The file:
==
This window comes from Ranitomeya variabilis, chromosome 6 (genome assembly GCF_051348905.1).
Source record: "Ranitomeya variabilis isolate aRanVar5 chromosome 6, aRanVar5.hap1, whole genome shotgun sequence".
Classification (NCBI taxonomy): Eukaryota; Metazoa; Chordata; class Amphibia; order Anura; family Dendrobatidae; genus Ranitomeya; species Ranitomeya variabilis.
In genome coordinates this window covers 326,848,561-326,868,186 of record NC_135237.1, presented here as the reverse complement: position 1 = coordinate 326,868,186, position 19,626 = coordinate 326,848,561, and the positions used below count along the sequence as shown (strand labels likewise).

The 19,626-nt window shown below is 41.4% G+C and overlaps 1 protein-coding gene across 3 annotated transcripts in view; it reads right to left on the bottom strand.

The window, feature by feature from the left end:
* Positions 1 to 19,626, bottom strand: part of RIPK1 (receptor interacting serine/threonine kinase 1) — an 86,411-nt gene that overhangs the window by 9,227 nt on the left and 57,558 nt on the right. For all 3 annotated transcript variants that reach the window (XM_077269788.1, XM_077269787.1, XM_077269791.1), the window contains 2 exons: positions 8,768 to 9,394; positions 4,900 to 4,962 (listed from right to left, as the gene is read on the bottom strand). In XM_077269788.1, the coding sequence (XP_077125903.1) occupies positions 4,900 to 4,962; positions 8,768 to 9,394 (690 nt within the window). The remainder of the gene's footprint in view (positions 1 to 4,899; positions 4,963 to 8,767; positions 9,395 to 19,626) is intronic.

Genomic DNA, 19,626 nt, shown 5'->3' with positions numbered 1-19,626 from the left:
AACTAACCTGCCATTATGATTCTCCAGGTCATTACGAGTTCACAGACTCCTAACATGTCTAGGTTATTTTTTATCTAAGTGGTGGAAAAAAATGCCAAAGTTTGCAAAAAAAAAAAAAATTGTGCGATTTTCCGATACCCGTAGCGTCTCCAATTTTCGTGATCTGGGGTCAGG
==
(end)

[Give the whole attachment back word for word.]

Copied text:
This window comes from Ranitomeya variabilis, chromosome 6 (genome assembly GCF_051348905.1).
Source record: "Ranitomeya variabilis isolate aRanVar5 chromosome 6, aRanVar5.hap1, whole genome shotgun sequence".
Classification (NCBI taxonomy): Eukaryota; Metazoa; Chordata; class Amphibia; order Anura; family Dendrobatidae; genus Ranitomeya; species Ranitomeya variabilis.
In genome coordinates this window covers 326,848,561-326,868,186 of record NC_135237.1, presented here as the reverse complement: position 1 = coordinate 326,868,186, position 19,626 = coordinate 326,848,561, and the positions used below count along the sequence as shown (strand labels likewise).

The 19,626-nt window shown below is 41.4% G+C and overlaps 1 protein-coding gene across 3 annotated transcripts in view; it reads right to left on the bottom strand.

The window, feature by feature from the left end:
* Positions 1 to 19,626, bottom strand: part of RIPK1 (receptor interacting serine/threonine kinase 1) — an 86,411-nt gene that overhangs the window by 9,227 nt on the left and 57,558 nt on the right. For all 3 annotated transcript variants that reach the window (XM_077269788.1, XM_077269787.1, XM_077269791.1), the window contains 2 exons: positions 8,768 to 9,394; positions 4,900 to 4,962 (listed from right to left, as the gene is read on the bottom strand). In XM_077269788.1, the coding sequence (XP_077125903.1) occupies positions 4,900 to 4,962; positions 8,768 to 9,394 (690 nt within the window). The remainder of the gene's footprint in view (positions 1 to 4,899; positions 4,963 to 8,767; positions 9,395 to 19,626) is intronic.

Genomic DNA, 19,626 nt, shown 5'->3' with positions numbered 1-19,626 from the left:
AACTAACCTGCCATTATGATTCTCCAGGTCATTACGAGTTCACAGACTCCTAACATGTCTAGGTTATTTTTTATCTAAGTGGTGGAAAAAAATGCCAAAGTTTGCAAAAAAAAAAAAAATTGTGCGATTTTCCGATACCCGTAGCGTCTCCAATTTTCGTGATCTGGGGTCAGG